Pin Fins:

1. Cylindrical Pin Fins: These are the most common type of pin fins, featuring cylindrical pins extending perpendicularly from the base of the heat sink.
2. Conical Pin Fins: Conical pin fins have a tapered shape, which can reduce airflow resistance and pressure drop, particularly in forced convection scenarios.
3. Elliptical Pin Fins: Elliptical pin fins have an elliptical or oval-shaped cross-section, which can improve heat transfer by promoting better mixing of the fluid around the pins and lower pressure drop

The choice of subcategories for plate fins and pin fins depends on various factors, such as the required heat transfer performance, the type of convection (natural or forced), and the specific application requirements along with tooling and production costs.

### Fin Thickness

The thickness of fins in a heat sink is a complex consideration influenced by multiple factors. One significant aspect is the thermal conductivity of the material used in the heat sink. Higher thermal conductivity materials, like copper, enable better heat transfer along the fins, allowing for thinner fins or lower fin delta-Ts. In contrast, lower conductivity materials, usually aluminum, require thicker fins, but it also offers lower-cost manufacturing methods.

Apart from thermal conductivity, fin thickness also impacts the structural stability of the heat sink. Thicker fins offer better mechanical strength and can withstand deformation or damage better than thinner fins. However, thicker fins can increase the overall weight and size of the heat sink, which may be undesirable for certain applications.

### Fin Spacing

The spacing between fins, also known as the fin gap, is a crucial key factor in determining the heat transfer efficiency of a heat sink. Proper spacing is essential for allowing adequate airflow with either natural or forced convection between the fins, which is essential for efficient heat dissipation. When fins are too closely spaced, airflow becomes impeded, and the increased pressure drop leads to reduced air flow and heat transfer efficiency. On the other hand, fins that are too widely spaced are inefficient and suboptimal. In addition to this, fin spacing affects the accumulation of dust and other particulates that can impede airflow and degrade the heat sink’s performance over time. Increasing the fin spacing can help reduce the accumulation of dust and other particles and facilitate easier cleaning, thereby improving the heat sink’s performance and reliability.

### Fin Height

Fin height is another key factor in determining the heat transfer efficiency of a heat sink. Increasing the height of the fins can provide additional surface area, potentially leading to improved performance. However, taller fins may also add weight and cost to the heat sink, which can impact its overall effectiveness. In practice, taller fins can offer a larger face area for air to flow through, resulting in lower pressure drops and enhanced heat transfer performance. Therefore, the optimal fin height depends on the specific application requirements, operating conditions, and the trade-off between performance, weight, and cost. Ultimately, proper consideration of fin height can help optimize heat sink performance, but it should be balanced with other design factors, such as fin spacing and airflow velocity, to achieve the best results.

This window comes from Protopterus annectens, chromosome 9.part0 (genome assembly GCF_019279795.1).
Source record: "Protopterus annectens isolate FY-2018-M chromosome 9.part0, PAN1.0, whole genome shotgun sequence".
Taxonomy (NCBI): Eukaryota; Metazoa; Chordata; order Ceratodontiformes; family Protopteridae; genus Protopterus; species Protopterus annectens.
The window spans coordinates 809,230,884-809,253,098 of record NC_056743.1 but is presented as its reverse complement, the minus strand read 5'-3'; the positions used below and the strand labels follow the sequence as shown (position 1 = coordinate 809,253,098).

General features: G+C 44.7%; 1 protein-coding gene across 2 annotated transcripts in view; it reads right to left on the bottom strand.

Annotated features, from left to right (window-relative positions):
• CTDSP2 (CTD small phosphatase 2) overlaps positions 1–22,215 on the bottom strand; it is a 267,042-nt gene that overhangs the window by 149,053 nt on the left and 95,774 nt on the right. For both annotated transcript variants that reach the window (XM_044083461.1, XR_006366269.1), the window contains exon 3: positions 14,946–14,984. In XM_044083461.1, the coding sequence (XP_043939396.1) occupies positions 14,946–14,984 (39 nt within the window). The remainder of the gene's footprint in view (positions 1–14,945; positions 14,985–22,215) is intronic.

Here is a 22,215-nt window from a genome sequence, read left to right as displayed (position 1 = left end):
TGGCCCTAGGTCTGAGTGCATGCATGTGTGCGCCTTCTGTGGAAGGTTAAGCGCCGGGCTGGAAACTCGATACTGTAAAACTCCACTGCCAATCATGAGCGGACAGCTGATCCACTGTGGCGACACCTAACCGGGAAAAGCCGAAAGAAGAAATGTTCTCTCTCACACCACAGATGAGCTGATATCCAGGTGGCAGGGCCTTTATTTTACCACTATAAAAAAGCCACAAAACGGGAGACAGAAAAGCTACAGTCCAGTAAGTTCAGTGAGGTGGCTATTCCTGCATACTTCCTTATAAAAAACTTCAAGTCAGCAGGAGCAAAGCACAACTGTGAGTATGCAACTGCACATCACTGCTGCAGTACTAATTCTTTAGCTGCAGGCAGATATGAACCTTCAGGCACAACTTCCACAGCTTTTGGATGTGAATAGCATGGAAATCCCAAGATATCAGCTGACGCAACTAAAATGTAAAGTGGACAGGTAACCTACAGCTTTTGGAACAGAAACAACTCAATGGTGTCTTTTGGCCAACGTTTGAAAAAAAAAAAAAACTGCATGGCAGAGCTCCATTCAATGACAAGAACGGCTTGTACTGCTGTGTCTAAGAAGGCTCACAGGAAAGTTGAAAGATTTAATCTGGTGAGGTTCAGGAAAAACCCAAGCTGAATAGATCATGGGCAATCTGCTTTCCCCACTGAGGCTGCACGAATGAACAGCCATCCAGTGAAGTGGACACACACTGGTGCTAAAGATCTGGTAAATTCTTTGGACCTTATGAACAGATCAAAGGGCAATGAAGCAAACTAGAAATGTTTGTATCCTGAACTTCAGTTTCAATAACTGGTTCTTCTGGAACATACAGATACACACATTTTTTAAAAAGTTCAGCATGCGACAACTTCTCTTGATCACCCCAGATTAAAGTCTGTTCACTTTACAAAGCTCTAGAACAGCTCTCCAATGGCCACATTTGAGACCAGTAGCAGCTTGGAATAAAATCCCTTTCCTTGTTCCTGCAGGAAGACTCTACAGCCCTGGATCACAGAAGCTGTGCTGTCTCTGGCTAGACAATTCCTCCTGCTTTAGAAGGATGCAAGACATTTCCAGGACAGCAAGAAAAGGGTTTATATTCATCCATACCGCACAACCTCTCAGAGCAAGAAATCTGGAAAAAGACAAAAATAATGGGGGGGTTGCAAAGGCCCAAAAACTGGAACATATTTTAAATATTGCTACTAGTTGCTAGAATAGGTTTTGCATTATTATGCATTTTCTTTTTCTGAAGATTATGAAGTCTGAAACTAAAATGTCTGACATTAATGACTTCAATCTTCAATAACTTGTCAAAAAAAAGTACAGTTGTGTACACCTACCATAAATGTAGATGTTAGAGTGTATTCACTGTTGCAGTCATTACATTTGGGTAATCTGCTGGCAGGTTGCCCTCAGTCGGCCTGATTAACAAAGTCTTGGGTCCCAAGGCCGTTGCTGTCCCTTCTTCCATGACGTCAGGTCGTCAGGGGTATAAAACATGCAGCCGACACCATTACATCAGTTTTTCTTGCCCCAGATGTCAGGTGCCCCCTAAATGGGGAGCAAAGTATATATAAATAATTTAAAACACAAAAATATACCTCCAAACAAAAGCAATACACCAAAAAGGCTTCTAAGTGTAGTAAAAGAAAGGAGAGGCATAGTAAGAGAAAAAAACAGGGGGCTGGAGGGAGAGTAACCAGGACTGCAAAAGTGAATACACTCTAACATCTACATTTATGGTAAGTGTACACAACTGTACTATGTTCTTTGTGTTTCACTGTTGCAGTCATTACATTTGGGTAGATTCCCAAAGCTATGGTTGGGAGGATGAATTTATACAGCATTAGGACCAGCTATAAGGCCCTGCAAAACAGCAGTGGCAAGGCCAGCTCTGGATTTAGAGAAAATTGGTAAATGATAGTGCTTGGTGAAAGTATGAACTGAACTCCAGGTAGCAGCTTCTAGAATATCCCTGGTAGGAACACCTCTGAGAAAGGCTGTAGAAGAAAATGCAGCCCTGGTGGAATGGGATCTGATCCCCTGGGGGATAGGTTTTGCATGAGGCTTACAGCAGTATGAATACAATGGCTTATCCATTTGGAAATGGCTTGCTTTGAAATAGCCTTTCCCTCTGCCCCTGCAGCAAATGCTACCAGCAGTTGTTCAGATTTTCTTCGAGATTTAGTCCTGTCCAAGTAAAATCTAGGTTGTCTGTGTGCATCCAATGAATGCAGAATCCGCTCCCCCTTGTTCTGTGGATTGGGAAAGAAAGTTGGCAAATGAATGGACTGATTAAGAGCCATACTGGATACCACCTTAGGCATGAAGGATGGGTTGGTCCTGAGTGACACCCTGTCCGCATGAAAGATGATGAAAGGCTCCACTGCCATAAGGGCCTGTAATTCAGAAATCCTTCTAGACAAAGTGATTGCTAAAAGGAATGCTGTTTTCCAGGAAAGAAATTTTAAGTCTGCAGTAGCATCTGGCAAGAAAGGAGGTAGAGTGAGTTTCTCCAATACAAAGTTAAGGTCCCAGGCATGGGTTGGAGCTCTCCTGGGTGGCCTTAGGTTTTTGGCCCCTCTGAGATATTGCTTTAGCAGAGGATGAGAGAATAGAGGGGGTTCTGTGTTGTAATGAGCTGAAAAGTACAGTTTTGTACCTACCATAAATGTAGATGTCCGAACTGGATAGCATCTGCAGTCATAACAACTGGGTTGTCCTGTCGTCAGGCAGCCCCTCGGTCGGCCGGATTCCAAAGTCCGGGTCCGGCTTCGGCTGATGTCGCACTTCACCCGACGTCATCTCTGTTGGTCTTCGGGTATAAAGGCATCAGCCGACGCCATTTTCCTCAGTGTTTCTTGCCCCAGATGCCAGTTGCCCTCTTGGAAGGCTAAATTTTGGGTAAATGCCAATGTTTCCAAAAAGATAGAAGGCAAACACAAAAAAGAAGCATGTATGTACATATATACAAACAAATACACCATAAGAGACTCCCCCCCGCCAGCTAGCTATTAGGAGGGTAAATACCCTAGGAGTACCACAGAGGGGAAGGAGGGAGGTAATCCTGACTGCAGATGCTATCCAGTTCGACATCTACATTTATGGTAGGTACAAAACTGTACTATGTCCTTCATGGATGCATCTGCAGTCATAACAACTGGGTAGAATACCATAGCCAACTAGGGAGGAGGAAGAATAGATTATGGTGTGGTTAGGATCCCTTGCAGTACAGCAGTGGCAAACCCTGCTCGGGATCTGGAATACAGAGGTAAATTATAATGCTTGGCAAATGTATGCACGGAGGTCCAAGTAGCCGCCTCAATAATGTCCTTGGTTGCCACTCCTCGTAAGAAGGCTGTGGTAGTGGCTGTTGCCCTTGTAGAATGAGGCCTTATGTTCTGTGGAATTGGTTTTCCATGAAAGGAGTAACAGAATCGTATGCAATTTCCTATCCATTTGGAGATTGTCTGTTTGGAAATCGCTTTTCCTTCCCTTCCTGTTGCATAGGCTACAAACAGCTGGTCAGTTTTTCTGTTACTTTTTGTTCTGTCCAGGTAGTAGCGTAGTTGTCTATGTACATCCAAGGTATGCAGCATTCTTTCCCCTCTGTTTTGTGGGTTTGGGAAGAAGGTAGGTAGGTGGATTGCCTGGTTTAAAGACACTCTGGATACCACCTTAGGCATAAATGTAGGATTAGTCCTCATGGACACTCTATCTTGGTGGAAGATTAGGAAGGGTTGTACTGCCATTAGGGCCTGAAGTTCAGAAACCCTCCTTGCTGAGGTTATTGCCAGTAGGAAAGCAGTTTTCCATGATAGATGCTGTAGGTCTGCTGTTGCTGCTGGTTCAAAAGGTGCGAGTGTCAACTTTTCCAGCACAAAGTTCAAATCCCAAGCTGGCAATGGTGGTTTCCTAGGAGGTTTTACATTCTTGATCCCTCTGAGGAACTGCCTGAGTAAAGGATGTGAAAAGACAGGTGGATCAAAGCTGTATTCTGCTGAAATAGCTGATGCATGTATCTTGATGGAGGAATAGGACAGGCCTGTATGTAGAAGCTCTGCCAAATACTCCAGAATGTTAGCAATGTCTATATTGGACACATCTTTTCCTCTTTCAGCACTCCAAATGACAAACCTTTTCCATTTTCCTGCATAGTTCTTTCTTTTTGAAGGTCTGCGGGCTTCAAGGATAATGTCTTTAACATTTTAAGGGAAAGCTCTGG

Unlike heat sink materials that can are chosen for a variety of reasons – optimize performance, weight, durability, etc, fin geometry is primarily determined by performance criteria. Thin or closely spaced, or very tall fins cannot be used in natural convection applications. While engineers may be able to tweak these variables, they should do so only in small amounts. However, the cost component can be optimized, once the design is set, by choosing the manufacturing process that best matches performance, volume, and fin type goals. To see the effect of changes to fin geometry, visit our online heat sink performance calculator.

## Heat Sink Types, Manufacturing Method & Cost Considerations

While types of heat sinks can be broken down into categories based on the amount of airflow and type of material, the manufacturing method used to produce the product affects cost. Each manufacturing technique has its advantages and limitations, and not all techniques are suitable for both straight fins (plate fins) and pin fins. Here is a summary of the mentioned manufacturing techniques and their suitability for straight fins and pin fins.

### Extrusion: Suitable for Straight Fins but can Approximate Pin Fin

Extrusion is a common manufacturing technique for straight fins, where a metal (typically aluminum) is forced through a die with the desired fin shape. This method is cost-effective and can produce large, continuous lengths of heat sinks with uniform cross-sections. Aiming to emulate heat pin fin heat sinks produced by forging, extrusion manufacturers can cross-cut plate fin heat sinks.

### Forged: Suitable for Pin Fin or Straight Fin

Forging is a manufacturing process that employs high pressure and heat to transform a solid metal piece, such as aluminum or copper, into the desired shape for heat sinks. The forged heat sinks boast improved grain structure and orientation, resulting in enhanced thermal conductivity and mechanical properties. Although forging allows for the creation of complex geometries and intricate designs, it may have some limitations in design flexibility. Nevertheless, forged heat sinks offer a reliable and efficient solution for various thermal management applications, particularly when high strength, durability, and heat dissipation are crucial requirements.

### Stamping: Suitable for Straight Fins